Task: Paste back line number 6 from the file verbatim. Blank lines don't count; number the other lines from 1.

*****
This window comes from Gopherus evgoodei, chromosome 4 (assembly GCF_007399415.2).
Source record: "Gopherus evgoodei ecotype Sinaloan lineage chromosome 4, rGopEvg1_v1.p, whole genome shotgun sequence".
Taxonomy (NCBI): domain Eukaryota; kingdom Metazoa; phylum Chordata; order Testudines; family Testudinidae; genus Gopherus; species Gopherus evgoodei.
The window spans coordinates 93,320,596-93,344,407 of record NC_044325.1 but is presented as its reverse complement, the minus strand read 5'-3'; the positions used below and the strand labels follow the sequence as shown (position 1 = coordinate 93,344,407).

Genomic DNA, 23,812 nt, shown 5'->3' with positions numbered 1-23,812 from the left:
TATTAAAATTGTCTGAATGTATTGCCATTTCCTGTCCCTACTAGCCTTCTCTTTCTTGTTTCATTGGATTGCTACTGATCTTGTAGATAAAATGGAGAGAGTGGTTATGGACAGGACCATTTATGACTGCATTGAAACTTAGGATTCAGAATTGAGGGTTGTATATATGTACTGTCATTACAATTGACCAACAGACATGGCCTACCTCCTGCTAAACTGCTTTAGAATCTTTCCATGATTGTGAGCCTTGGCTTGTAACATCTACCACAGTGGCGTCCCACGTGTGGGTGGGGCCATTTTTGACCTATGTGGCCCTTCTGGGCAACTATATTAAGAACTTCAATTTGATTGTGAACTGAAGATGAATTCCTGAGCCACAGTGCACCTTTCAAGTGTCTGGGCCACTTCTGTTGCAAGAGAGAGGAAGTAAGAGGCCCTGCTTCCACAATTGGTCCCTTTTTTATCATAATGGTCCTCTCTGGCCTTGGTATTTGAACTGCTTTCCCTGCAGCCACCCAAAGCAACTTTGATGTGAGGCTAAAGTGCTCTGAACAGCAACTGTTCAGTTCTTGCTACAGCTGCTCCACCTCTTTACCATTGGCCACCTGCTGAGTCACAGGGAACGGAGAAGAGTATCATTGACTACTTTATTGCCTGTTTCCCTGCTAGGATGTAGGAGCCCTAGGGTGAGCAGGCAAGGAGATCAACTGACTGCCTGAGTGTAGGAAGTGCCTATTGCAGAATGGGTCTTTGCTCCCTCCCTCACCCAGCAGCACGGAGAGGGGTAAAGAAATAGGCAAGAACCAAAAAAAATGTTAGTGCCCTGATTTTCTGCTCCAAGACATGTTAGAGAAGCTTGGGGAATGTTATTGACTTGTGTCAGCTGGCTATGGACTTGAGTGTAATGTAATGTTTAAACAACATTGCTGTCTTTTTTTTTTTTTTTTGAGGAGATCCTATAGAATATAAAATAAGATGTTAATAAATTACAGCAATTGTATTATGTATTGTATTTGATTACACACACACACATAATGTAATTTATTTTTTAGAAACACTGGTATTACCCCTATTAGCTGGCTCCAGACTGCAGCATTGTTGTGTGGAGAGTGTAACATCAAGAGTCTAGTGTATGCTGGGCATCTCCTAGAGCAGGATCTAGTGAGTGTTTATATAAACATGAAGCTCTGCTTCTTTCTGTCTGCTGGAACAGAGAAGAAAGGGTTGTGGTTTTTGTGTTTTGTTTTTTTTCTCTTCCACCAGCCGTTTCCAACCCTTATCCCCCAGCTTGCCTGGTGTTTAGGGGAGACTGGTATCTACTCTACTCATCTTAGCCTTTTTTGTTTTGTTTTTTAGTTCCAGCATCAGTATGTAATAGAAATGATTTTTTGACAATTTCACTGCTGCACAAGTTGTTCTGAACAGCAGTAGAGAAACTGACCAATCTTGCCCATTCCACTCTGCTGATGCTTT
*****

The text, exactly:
TATTAAAATTGTCTGAATGTATTGCCATTTCCTGTCCCTACTAGCCTTCTCTTTCTTGTTTCATTGGATTGCTACTGATCTTGTAGATAAAATGGAGAGAGTGGTTATGGACAGGACCATTTATGACTGCATTGAAACTTAGGATTCAGAATTGAGGGTTGTATATATGTACTGTCATTACAATTGACCAACAGACATGGCCTACCTCCTGCTAAACTGCTTTAGAATCTTTCCATGATTGTGAGCCTTGGCTTGTAACATCTACCACAGTGGCGTCCCACGTGTGGGTGGGGCCATTTTTGACCTATGTGGCCCTTCTGGGCAACTATATTAAGAACTTCAATTTGATTGTGAACTGAAGATGAATTCCTGAGCCACAGTGCACCTTTCAAGTGTCTGGGCCACTTCTGTTGCAAGAGAGAGGAAGTAAGAGGCCCTGCTTCCACAATTGGTCCCTTTTTTATCATAATGGTCCTCTCTGGCCTTGGTATTTGAACTGCTTTCCCTGCAGCCACCCAAAGCAACTTTGATGTGAGGCTAAAGTGCTCTGAACAGCAACTGTTCAGTTCTTGCTACAGCTGCTCCACCTCTTTACCATTGGCCACCTGCTGAGTCACAGGGAACGGAGAAGAGTATCATTGACTACTTTATTGCCTGTTTCCCTGCTAGGATGTAGGAGCCCTAGGGTGAGCAGGCAAGGAGATCAACTGACTGCCTGAGTGTAGGAAGTGCCTATTGCAGAATGGGTCTTTGCTCCCTCCCTCACCCAGCAGCACGGAGAGGGGTAAAGAAATAGGCAAGAACCAAAAAAAATGTTAGTGCCCTGATTTTCTGCTCCAAGACATGTTAGAGAAGCTTGGGGAATGTTATTGACTTGTGTCAGCTGGCTATGGACTTGAGTGTAATGTAATGTTTAAACAACATTGCTGTCTTTTTTTTTTTTTTTTGAGGAGATCCTATAGAATATAAAATAAGATGTTAATAAATTACAGCAATTGTATTATGTATTGTATTTGATTACACACACACACATAATGTAATTTATTTTTTAGAAACACTGGTATTACCCCTATTAGCTGGCTCCAGACTGCAGCATTGTTGTGTGGAGAGTGTAACATCAAGAGTCTAGTGTATGCTGGGCATCTCCTAGAGCAGGATCTAGTGAGTGTTTATATAAACATGAAGCTCTGCTTCTTTCTGTCTGCTGGAACAGAGAAGAAAGGGTTGTGGTTTTTGTGTTTTGTTTTTTTTCTCTTCCACCAGCCGTTTCCAACCCTTATCCCCCAGCTTGCCTGGTGTTTAGGGGAGACTGGTATCTACTCTACTCATCTTAGCCTTTTTTGTTTTGTTTTTTAGTTCCAGCATCAGTATGTAATAGAAATGATTTTTTGACAATTTCACTGCTGCACAAGTTGTTCTGAACAGCAGTAGAGAAACTGACCAATCTTGCCCATTCCACTCTGCTGATGCTTT